At first glance, Louis Porter’s Conflict Resolution could be a technical manual for aid workers entering a conflict zone. But Porter’s conflicts are of a very different kind. He describes his subjects as the “perforations” of daily urban life: the tiny, familiar disruptions which so often go unnoticed. This collection acts like a photographic translation of the broken-windows theory of urban decay. However, although Porter compiles a long list of visual evidence to support this thesis, he struggles to weave it together into a compelling story.
Porter began to constitute his Small Conflict Archive in 2004, while working on a project about suburban Melbourne, by collecting objects that seemed to “resonate with a sense of disquiet.” Over time it has developed into “a collection of fragments, markers, and traces of minor conflict.” Porter, who moved to Melbourne in 2001, uses his adopted city as an archetype for today’s increasingly homogenous urban topography, focusing on the details which he sees as proof of a broader malaise that is becoming accepted as normal.
The book is designed and structured like a product catalog, with two main sections and multiple subsections for each object or form of conflict they contain. This dual structure mirrors Porter’s practice; he describes himself as “more of a collector and archivist than a photographer,” saying, “If I can’t put it in my bag, I’ll take a picture of it.” Each image in the book is given a specific catalog number, as if to label it as forensic evidence of the conflict that is unfolding.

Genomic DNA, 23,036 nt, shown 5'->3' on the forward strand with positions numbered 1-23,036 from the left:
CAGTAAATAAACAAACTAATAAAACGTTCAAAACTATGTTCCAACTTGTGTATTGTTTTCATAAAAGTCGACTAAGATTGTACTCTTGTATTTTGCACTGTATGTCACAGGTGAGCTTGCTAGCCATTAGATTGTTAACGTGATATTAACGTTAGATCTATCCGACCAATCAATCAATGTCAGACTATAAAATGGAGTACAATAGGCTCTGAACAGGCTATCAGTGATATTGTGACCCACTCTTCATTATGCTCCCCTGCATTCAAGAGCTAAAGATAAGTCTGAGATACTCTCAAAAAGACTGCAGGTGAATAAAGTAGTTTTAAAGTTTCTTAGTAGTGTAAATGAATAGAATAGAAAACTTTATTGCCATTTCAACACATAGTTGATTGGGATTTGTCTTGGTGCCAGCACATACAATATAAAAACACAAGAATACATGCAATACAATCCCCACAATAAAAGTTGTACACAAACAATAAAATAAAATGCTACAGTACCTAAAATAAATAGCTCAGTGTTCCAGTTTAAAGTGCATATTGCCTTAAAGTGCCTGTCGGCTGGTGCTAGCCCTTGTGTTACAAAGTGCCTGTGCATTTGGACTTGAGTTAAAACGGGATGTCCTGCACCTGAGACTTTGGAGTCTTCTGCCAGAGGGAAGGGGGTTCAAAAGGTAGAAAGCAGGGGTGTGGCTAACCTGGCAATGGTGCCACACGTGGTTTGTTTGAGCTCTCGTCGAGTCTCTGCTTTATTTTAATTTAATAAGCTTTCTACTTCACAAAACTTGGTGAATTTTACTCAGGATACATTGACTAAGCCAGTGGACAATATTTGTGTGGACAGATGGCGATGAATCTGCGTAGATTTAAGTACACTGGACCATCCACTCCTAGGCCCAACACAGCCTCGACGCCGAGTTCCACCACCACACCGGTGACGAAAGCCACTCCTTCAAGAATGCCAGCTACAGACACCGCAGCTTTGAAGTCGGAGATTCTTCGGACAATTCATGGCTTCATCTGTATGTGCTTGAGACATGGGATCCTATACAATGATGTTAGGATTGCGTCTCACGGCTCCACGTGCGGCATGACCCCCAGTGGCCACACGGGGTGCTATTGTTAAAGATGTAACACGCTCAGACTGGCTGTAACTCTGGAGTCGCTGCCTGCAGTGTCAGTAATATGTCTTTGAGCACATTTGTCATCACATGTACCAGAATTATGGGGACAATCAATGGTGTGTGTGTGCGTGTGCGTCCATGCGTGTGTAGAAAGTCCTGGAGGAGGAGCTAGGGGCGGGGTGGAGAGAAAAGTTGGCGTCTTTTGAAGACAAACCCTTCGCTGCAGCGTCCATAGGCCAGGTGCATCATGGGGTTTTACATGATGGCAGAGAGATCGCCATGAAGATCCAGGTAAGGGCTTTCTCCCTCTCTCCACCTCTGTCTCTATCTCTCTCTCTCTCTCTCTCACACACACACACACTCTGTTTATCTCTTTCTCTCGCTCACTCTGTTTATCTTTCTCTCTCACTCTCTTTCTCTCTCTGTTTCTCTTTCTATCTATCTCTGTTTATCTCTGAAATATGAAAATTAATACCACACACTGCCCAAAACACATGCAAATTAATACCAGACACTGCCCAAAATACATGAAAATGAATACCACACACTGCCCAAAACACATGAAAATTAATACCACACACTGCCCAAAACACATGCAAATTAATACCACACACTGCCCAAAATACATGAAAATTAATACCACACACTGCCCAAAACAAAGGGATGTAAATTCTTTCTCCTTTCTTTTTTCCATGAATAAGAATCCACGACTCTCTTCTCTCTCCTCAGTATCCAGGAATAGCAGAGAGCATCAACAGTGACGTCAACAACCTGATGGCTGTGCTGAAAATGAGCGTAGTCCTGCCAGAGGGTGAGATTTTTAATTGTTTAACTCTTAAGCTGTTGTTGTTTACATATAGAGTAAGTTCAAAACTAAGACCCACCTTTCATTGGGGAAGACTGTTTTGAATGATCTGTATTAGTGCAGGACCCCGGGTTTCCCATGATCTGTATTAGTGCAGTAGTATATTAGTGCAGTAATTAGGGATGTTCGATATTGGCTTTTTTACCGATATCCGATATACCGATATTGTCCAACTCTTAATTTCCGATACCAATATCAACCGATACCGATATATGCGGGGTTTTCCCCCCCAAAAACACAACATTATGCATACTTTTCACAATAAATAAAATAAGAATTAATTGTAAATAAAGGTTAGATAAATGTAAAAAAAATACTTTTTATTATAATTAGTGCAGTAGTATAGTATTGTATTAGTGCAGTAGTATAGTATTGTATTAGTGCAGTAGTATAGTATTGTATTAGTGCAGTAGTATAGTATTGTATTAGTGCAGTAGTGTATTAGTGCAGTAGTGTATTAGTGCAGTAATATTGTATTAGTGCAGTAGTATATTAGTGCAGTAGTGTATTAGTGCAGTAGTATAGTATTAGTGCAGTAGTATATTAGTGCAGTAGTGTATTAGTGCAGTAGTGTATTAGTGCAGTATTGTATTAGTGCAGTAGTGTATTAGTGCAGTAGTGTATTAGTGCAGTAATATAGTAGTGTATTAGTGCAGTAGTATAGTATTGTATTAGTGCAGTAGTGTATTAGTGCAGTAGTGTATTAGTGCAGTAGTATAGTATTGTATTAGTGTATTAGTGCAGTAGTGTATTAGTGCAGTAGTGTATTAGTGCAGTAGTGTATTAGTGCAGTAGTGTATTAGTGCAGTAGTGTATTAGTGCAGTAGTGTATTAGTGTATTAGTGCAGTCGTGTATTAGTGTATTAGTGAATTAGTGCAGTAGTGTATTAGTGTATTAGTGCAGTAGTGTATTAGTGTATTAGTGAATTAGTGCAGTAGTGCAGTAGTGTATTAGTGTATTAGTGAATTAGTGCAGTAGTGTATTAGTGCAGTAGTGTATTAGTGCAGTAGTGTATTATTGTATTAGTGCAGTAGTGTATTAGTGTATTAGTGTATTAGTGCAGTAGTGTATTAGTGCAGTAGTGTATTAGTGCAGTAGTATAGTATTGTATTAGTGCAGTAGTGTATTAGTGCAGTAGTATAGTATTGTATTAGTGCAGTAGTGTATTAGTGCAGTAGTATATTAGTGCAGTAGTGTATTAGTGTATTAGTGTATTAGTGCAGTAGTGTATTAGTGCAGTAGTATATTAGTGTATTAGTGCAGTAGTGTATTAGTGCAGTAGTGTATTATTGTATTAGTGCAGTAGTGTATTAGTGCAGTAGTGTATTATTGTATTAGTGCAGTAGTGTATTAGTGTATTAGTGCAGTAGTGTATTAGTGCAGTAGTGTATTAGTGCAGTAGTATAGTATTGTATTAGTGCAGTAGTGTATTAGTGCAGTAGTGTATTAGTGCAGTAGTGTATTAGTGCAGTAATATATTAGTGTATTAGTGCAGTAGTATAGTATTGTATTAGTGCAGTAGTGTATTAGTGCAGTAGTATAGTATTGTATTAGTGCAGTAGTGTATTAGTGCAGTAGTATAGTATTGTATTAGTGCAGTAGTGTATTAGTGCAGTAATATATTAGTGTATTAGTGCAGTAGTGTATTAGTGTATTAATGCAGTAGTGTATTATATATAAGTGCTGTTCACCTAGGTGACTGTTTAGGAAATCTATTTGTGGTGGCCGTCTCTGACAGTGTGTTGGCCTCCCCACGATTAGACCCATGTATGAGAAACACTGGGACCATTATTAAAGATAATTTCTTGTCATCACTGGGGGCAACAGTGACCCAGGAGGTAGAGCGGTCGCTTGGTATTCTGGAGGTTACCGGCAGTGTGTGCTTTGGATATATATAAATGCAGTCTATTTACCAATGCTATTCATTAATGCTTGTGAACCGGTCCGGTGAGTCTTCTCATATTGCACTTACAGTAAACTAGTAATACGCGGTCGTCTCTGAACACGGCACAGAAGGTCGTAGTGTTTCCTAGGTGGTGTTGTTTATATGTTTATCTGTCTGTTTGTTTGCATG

“Photographs,” the first section of the book, is made up of details from the urban landscape which Porter identifies as signs of minor conflict: Suburban Swastikas, Crap Paint Jobs, Emergency Assembly Points, and the more mysterious Rupture and Repair and Signs of a Struggle. These pictures act like a purposefully pointed finger, the subject caught squarely in the center of the frame, highlighted by Porter’s flash as if to underline its importance. There is a deliberate artlessness to these images, setting aside compositional concerns in order to focus on the content. There is a deadpan humor too (Porter is British, after all), as with the Crap Paint Jobs, laughably halfhearted attempts at dissimulation that succeed only in drawing attention to what they are designed to hide, or in the Emergency Assembly Points, located in a bush or behind a fence.
In the second section of the book, devoted to “Objects,” this blunt descriptiveness is heightened, with each object photographed against a neutral studio background. These things, from Paper Aeroplanes to Dismembered Teddies, add a second layer of visual evidence to Porter’s conflict thesis. The sections are differentiated by brightly colored paper stocks (orange for Photographs, teal for Objects), a device which felt a little heavy-handed and somewhat at odds with the book’s stripped-down, straightforward design.
While there are many fascinating details in the Small Conflict Archive, Conflict Resolution left me feeling a little unsatisfied, its visual-shopping-list structure failing to coalesce into a coherent whole. Perhaps a less typological approach may have helped to bring the archive to life and give the book a greater sense of rhythm. Porter is acutely sensitive to the signs and symbols of the city, a kind of ubiquitous fine print laden with meaning that goes routinely unread, but his book ultimately offers more recognition than it does resolution.
By Marc Feustel